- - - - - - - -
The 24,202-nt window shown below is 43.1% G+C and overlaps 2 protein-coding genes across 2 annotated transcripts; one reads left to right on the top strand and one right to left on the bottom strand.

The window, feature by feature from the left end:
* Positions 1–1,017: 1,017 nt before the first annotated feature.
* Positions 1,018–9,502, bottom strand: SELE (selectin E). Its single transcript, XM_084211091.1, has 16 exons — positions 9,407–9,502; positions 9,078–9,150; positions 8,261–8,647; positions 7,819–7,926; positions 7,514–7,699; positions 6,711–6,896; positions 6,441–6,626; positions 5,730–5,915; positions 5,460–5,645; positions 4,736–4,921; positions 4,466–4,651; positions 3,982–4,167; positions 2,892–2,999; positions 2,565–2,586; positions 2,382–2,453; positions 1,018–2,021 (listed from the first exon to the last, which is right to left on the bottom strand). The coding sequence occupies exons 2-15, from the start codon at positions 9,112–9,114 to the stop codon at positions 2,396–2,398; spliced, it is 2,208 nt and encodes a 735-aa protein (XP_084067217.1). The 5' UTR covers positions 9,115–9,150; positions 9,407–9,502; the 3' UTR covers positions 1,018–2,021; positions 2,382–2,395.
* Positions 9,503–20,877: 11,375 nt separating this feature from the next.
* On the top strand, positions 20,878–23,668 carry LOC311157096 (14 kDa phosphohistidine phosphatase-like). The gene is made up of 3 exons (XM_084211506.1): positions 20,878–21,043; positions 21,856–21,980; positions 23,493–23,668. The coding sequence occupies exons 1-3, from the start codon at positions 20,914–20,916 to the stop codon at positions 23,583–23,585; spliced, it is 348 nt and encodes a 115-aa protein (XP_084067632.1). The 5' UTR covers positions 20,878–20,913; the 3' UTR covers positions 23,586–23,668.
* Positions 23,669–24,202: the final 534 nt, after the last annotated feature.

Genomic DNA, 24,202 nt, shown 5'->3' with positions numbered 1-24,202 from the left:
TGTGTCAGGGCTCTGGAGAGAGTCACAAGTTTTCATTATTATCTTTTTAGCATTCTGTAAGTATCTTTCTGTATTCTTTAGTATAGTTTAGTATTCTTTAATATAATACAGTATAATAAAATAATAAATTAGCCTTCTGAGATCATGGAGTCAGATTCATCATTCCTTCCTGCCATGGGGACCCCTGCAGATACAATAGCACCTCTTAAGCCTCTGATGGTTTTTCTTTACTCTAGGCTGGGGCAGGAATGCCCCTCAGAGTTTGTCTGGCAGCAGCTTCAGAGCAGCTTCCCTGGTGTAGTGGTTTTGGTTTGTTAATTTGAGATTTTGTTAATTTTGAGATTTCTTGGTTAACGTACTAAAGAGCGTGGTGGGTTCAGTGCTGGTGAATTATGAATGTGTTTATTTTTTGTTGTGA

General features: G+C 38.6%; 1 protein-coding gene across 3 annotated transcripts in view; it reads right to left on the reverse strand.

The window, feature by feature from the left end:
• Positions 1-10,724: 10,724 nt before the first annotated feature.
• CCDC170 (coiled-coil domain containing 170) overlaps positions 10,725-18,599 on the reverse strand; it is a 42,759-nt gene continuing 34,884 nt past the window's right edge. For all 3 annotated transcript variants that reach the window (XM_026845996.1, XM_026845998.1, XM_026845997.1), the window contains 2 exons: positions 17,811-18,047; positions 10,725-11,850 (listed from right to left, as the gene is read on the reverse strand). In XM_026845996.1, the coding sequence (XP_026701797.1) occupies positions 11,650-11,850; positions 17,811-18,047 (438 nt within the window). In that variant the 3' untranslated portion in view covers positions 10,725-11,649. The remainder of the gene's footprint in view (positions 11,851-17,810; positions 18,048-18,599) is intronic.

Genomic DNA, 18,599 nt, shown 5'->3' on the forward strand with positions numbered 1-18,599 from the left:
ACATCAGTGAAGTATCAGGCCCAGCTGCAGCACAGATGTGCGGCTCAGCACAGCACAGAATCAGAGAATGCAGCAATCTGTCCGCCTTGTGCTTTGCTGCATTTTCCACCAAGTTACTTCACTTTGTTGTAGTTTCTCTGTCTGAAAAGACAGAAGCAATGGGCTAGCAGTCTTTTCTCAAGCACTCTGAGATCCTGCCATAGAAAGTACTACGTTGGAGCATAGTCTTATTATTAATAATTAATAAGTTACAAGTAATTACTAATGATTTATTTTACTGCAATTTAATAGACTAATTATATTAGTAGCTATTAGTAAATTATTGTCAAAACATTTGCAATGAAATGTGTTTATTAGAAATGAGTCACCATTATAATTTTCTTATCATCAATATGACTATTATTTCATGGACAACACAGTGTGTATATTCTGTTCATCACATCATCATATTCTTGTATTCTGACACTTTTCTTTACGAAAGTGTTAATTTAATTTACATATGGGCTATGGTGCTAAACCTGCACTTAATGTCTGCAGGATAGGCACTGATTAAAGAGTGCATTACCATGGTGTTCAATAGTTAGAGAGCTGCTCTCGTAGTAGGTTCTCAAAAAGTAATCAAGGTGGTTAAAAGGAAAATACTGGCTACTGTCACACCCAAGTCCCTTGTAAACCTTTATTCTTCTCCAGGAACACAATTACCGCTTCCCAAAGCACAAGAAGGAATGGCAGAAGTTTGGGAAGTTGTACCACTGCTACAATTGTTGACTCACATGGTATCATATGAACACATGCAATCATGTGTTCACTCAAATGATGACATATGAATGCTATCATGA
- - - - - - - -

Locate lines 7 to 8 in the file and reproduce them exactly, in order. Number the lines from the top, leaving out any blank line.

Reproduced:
* Positions 23,669–24,202: the final 534 nt, after the last annotated feature.

Genomic DNA, 24,202 nt, shown 5'->3' with positions numbered 1-24,202 from the left: